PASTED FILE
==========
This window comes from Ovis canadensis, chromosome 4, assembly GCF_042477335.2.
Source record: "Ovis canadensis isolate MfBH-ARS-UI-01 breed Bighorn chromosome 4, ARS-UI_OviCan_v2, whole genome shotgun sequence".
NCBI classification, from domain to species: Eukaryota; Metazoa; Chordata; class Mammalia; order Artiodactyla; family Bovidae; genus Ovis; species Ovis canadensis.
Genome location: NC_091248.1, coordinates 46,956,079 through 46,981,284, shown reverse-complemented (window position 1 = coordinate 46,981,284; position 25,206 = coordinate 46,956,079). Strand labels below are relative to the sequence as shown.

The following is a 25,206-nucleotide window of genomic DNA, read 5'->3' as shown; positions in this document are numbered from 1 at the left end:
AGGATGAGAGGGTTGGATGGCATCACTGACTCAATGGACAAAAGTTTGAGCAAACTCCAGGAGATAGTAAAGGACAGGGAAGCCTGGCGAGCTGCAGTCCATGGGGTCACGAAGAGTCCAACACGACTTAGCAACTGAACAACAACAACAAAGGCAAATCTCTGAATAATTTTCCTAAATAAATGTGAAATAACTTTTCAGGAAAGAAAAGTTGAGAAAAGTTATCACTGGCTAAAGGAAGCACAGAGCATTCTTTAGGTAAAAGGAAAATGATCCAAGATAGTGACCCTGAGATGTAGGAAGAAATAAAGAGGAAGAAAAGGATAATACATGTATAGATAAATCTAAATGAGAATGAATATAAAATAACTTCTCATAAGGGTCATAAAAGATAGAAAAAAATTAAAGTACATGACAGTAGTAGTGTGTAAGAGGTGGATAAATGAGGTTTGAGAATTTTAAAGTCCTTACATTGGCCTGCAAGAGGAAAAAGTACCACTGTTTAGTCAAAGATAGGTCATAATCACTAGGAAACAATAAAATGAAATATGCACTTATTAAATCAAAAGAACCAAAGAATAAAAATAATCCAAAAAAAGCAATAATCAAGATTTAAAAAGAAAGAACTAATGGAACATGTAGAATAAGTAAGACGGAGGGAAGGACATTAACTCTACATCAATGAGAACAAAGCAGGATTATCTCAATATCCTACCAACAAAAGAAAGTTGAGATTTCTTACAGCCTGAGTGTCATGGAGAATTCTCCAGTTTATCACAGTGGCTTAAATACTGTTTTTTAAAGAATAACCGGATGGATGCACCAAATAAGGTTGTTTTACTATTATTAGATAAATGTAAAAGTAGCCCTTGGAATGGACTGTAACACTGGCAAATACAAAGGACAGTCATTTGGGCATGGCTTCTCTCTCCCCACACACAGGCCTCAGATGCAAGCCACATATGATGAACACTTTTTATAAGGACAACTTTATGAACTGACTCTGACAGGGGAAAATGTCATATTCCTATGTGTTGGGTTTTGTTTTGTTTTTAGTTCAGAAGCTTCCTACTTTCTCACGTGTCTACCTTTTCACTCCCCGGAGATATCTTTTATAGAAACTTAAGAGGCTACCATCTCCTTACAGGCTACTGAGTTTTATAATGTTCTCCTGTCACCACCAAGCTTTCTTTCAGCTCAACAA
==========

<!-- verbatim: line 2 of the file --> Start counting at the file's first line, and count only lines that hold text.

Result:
Source record: "Ovis canadensis isolate MfBH-ARS-UI-01 breed Bighorn chromosome 4, ARS-UI_OviCan_v2, whole genome shotgun sequence".